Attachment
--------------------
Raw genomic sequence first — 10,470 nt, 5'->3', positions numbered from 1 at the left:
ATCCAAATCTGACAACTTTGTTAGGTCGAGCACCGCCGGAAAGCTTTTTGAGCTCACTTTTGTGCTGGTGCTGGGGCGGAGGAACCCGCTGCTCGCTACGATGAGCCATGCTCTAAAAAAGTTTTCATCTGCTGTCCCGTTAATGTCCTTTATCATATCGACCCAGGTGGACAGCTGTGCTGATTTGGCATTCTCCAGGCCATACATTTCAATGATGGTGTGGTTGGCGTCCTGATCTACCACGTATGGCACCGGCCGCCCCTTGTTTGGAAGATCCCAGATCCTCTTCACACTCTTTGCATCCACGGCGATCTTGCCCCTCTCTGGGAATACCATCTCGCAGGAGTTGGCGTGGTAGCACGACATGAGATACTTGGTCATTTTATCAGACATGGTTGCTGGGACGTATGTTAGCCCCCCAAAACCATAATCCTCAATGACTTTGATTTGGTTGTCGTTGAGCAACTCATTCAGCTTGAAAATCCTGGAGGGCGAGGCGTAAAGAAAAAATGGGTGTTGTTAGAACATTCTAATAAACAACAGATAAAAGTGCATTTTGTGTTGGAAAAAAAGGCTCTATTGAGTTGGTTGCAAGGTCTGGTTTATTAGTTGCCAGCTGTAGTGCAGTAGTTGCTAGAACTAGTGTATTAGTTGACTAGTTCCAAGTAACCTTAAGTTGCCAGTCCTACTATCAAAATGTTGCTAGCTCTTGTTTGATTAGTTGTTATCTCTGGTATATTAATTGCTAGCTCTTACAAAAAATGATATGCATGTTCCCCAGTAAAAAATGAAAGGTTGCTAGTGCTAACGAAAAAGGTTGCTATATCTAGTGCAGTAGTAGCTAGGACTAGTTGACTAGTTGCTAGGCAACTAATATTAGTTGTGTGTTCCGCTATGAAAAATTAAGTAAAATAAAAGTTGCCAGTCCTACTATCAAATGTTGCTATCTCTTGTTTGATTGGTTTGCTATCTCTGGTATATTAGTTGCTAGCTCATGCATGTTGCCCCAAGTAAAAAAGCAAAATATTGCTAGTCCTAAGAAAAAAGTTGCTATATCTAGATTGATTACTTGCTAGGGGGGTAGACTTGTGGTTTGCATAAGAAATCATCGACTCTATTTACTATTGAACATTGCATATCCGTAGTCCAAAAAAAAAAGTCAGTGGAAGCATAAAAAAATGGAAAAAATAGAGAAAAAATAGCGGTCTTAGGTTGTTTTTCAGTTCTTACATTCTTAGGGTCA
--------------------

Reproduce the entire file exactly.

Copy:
Raw genomic sequence first — 10,470 nt, 5'->3', positions numbered from 1 at the left:
ATCCAAATCTGACAACTTTGTTAGGTCGAGCACCGCCGGAAAGCTTTTTGAGCTCACTTTTGTGCTGGTGCTGGGGCGGAGGAACCCGCTGCTCGCTACGATGAGCCATGCTCTAAAAAAGTTTTCATCTGCTGTCCCGTTAATGTCCTTTATCATATCGACCCAGGTGGACAGCTGTGCTGATTTGGCATTCTCCAGGCCATACATTTCAATGATGGTGTGGTTGGCGTCCTGATCTACCACGTATGGCACCGGCCGCCCCTTGTTTGGAAGATCCCAGATCCTCTTCACACTCTTTGCATCCACGGCGATCTTGCCCCTCTCTGGGAATACCATCTCGCAGGAGTTGGCGTGGTAGCACGACATGAGATACTTGGTCATTTTATCAGACATGGTTGCTGGGACGTATGTTAGCCCCCCAAAACCATAATCCTCAATGACTTTGATTTGGTTGTCGTTGAGCAACTCATTCAGCTTGAAAATCCTGGAGGGCGAGGCGTAAAGAAAAAATGGGTGTTGTTAGAACATTCTAATAAACAACAGATAAAAGTGCATTTTGTGTTGGAAAAAAAGGCTCTATTGAGTTGGTTGCAAGGTCTGGTTTATTAGTTGCCAGCTGTAGTGCAGTAGTTGCTAGAACTAGTGTATTAGTTGACTAGTTCCAAGTAACCTTAAGTTGCCAGTCCTACTATCAAAATGTTGCTAGCTCTTGTTTGATTAGTTGTTATCTCTGGTATATTAATTGCTAGCTCTTACAAAAAATGATATGCATGTTCCCCAGTAAAAAATGAAAGGTTGCTAGTGCTAACGAAAAAGGTTGCTATATCTAGTGCAGTAGTAGCTAGGACTAGTTGACTAGTTGCTAGGCAACTAATATTAGTTGTGTGTTCCGCTATGAAAAATTAAGTAAAATAAAAGTTGCCAGTCCTACTATCAAATGTTGCTATCTCTTGTTTGATTGGTTTGCTATCTCTGGTATATTAGTTGCTAGCTCATGCATGTTGCCCCAAGTAAAAAAGCAAAATATTGCTAGTCCTAAGAAAAAAGTTGCTATATCTAGATTGATTACTTGCTAGGGGGGTAGACTTGTGGTTTGCATAAGAAATCATCGACTCTATTTACTATTGAACATTGCATATCCGTAGTCCAAAAAAAAAAGTCAGTGGAAGCATAAAAAAATGGAAAAAATAGAGAAAAAATAGCGGTCTTAGGTTGTTTTTCAGTTCTTACATTCTTAGGGTCA